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UK government admits further breach of arms ban to Saudi Arabia

Ten days after revealing two other breaches, minister reports another one and concedes 'more cases' may come to light
Civilians inspect damage at a factory after a reported airstrike by the Saudi-led coalition in Yemen's capital Sanaa (AFP)

The UK government has admitted that it has made a further breach of a court order suspending licences that allow for the export of military goods to Saudi Arabia that could be used in the war in Yemen.

Speaking on Thursday in response to a question from a Scottish Nationalist Party MP, the British Secretary of State for International Trade Liz Truss admitted the breach, adding it was "possible that more cases will come to light" as an investigation continues.

The SNP's Chris Law, a member of the international trade committee, called the news a “shocking revelation” and accused the government of putting “profit ahead of upholding international humanitarian law”.

The Labour opposition's shadow international trade secretary Barry Gardner said: “The evidence presented during the court proceedings earlier this year… proves that the government has failed to abide by its own undertaking.”

Truss apologised just ten days ago for the UK making two breaches of a June decision by the Court of Appeal, which suspended the granting of arms licences that could lead to breaches of international humanitarian law in the four-year-old conflict.

She had faced calls to resign after admitting to the two “inadvertent” breaches of that promise.

'No sales were made'

The minister repeated her apologies for the breaches in the House of Commons on Thursday, but admitted that a further breach had occurred.

"We have identified one further licence that has been granted in breach of the undertaking” given in the Court of Appeal, Truss told MPs, adding that "this licence has not been used and has now been revoked”.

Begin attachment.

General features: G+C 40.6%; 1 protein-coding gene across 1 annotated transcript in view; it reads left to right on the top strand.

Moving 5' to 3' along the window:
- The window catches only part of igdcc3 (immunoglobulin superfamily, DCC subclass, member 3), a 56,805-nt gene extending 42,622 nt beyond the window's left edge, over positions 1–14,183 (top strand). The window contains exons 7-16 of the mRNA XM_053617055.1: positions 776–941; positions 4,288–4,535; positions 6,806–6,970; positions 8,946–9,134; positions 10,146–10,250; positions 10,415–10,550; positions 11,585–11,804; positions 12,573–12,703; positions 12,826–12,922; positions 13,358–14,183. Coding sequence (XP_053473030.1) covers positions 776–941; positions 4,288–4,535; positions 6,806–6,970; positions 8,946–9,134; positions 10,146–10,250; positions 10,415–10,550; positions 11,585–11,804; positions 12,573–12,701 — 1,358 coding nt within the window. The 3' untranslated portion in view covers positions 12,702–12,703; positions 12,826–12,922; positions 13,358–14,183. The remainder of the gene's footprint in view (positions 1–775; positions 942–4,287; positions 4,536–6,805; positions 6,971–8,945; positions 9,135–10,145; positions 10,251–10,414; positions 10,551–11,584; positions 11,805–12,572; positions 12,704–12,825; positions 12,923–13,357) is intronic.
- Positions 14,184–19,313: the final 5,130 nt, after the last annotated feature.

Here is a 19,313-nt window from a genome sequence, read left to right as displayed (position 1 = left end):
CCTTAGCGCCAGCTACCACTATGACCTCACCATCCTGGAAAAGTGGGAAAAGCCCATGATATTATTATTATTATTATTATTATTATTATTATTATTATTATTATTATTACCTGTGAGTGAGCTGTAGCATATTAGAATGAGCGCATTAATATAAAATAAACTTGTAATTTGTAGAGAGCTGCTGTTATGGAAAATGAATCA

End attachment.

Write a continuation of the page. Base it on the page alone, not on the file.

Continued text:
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In an email to Middle East Eye, a spokesperson for the minister for exports and trade said: "In this case the licence was granted allowing for the exporter to repair military equipment used by Saudi forces.

"The licences was [sic] not used, no sales were made. The licence has now been revoked," he added.

Truss said the government had also identified a breach to a commitment made to parliament to expand the scope of the suspension to coalition partners operating in Yemen.

A breach involving Jordan was found after the government reviewed the countries which it considered part of the Saudi-led coalition, the group of states involved in fighting Houthi rebels in Yemen since 2015.

"This has identified a further licence in breach of the parliamentary statement - we have reassessed the licence in light of the latest information and subsequently revoked it, in so far as it applies to Jordan,” said Truss.

'Any new issues that emerge'

Since the coalition entered the conflict in March 2015, the war in Yemen has killed tens of thousands of people, and provoked what the United Nations has called the biggest humanitarian crisis on the planet. 

The fighting has left 24.1 million - more than two-thirds of the population - in need of aid.

A UN panel of experts found earlier this month that the UK, US and France may be complicit in war crimes in Yemen for arming and providing intelligence and logistical support to the Saudi-led coalition.

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Truss said that all licences would "now be referred to ministers rather than being signed off at an official level" and said that the permanent secretary for the Department of International Trade (DIT) had "commissioned on my behalf a full independent investigation".

“We will be open and transparent with the court and parliament as to any new issues that emerge," she added.

Andrew Smith, from Campaign Against the Arms Trade (CAAT), said that there could be "no more excuses" from the government.

"We are always being told how rigorous and robust arms export controls supposedly are, but this shows that nothing could be further from the truth," he said in a statement.

"The system is clearly broken and unfit for purpose. This is symptomatic of a policy that puts arms sales ahead of human rights."

The UK has licensed arms sales worth £4.7bn ($5.8bn) to Saudi Arabia since March 2015.

The kingdom is Britain's biggest weapons purchaser, accounting for 43 percent of the UK's global arms sales in the past decade.

BAE Systems, Britain's biggest defence company, generates 14 percent, or around £2.6bn ($3.2bn), of its group sales from Saudi Arabia.